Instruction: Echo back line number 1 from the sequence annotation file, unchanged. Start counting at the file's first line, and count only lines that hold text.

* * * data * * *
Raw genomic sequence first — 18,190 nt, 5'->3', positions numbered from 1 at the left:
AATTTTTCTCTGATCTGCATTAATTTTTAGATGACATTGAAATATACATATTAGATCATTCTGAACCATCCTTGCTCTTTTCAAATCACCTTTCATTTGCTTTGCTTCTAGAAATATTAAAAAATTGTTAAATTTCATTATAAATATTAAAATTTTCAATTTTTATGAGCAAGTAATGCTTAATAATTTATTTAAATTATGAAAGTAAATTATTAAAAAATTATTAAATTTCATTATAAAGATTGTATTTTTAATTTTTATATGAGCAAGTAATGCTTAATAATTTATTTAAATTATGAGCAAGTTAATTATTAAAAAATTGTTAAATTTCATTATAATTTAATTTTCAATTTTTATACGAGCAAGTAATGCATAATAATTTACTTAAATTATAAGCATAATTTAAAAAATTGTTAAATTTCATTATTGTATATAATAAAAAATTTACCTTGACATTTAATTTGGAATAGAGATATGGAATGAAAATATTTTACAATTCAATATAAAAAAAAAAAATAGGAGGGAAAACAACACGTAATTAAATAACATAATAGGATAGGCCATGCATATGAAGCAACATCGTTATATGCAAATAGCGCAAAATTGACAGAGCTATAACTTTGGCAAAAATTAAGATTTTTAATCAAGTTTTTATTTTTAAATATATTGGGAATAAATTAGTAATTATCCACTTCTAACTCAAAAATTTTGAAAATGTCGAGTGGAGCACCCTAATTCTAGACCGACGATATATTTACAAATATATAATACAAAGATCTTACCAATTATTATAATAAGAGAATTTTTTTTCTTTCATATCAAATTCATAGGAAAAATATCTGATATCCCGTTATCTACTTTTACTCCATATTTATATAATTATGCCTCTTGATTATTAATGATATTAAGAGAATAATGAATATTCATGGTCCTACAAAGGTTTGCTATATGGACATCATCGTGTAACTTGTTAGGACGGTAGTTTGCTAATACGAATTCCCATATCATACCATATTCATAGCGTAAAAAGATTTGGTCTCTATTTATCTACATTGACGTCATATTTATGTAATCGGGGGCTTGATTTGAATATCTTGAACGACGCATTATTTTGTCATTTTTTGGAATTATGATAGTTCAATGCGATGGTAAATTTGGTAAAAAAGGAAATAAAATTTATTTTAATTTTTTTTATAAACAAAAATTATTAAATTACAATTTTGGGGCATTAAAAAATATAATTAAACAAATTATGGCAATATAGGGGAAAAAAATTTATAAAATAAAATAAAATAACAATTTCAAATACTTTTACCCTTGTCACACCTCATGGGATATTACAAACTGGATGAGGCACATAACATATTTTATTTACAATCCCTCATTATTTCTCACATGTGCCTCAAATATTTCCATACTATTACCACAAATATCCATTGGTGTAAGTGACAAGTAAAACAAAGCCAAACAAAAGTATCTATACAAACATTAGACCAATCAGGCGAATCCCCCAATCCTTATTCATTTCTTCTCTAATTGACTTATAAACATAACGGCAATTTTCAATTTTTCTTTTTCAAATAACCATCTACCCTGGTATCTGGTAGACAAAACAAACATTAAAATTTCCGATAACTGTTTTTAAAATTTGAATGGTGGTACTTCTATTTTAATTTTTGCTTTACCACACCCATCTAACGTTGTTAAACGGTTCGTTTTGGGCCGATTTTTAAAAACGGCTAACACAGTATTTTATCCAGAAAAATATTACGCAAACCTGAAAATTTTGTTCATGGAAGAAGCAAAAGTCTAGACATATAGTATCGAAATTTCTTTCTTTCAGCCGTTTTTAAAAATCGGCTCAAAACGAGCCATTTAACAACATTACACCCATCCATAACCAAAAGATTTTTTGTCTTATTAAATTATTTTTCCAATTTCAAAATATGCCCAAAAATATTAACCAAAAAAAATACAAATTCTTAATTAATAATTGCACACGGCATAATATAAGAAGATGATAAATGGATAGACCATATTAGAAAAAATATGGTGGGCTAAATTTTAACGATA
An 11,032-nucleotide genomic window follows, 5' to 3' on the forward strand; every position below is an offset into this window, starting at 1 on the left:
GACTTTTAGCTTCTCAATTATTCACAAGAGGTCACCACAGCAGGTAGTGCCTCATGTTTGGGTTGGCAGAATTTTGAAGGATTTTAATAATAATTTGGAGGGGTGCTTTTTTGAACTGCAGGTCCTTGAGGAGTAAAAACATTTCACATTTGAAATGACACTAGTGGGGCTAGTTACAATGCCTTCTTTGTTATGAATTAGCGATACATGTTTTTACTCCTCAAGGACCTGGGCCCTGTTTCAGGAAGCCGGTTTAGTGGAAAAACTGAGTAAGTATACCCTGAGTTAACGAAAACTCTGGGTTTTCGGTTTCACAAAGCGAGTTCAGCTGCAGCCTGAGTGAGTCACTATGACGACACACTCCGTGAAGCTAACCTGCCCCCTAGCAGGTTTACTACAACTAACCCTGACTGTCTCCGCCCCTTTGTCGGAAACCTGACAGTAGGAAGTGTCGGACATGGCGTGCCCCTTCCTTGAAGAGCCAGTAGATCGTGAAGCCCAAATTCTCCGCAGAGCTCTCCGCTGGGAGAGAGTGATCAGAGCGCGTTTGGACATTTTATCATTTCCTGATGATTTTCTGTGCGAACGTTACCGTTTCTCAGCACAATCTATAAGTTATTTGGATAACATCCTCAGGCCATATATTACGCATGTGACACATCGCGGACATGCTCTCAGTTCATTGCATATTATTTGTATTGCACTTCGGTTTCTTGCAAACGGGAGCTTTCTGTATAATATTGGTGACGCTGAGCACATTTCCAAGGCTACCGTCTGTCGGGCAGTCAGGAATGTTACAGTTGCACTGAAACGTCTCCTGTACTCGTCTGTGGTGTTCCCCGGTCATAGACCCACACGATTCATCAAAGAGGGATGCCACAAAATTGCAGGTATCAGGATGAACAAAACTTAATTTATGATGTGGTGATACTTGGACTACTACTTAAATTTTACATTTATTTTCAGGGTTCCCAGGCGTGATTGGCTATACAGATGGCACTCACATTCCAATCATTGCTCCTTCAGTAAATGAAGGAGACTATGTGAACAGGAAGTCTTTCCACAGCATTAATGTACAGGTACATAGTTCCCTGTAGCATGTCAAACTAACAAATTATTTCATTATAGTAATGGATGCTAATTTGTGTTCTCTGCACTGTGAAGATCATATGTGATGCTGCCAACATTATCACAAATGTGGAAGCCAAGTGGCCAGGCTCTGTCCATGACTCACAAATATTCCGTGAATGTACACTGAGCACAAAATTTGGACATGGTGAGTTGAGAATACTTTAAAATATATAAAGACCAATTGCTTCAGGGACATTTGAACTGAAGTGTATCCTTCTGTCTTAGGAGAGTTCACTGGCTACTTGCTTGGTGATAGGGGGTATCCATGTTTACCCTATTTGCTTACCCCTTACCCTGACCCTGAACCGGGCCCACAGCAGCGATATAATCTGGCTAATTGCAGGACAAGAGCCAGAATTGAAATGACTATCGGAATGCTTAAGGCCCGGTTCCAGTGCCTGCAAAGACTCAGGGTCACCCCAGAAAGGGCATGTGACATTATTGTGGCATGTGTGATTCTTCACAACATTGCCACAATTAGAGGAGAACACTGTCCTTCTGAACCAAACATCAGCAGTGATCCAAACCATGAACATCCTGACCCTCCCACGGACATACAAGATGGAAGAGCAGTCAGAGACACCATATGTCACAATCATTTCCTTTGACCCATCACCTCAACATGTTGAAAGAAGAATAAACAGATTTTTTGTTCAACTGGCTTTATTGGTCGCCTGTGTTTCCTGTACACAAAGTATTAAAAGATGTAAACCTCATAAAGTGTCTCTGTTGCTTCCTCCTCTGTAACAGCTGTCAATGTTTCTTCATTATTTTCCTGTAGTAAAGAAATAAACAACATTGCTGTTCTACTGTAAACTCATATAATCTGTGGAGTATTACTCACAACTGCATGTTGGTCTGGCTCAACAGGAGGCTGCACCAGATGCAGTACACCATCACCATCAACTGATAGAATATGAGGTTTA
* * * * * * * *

Raw genomic sequence first — 18,190 nt, 5'->3', positions numbered from 1 at the left: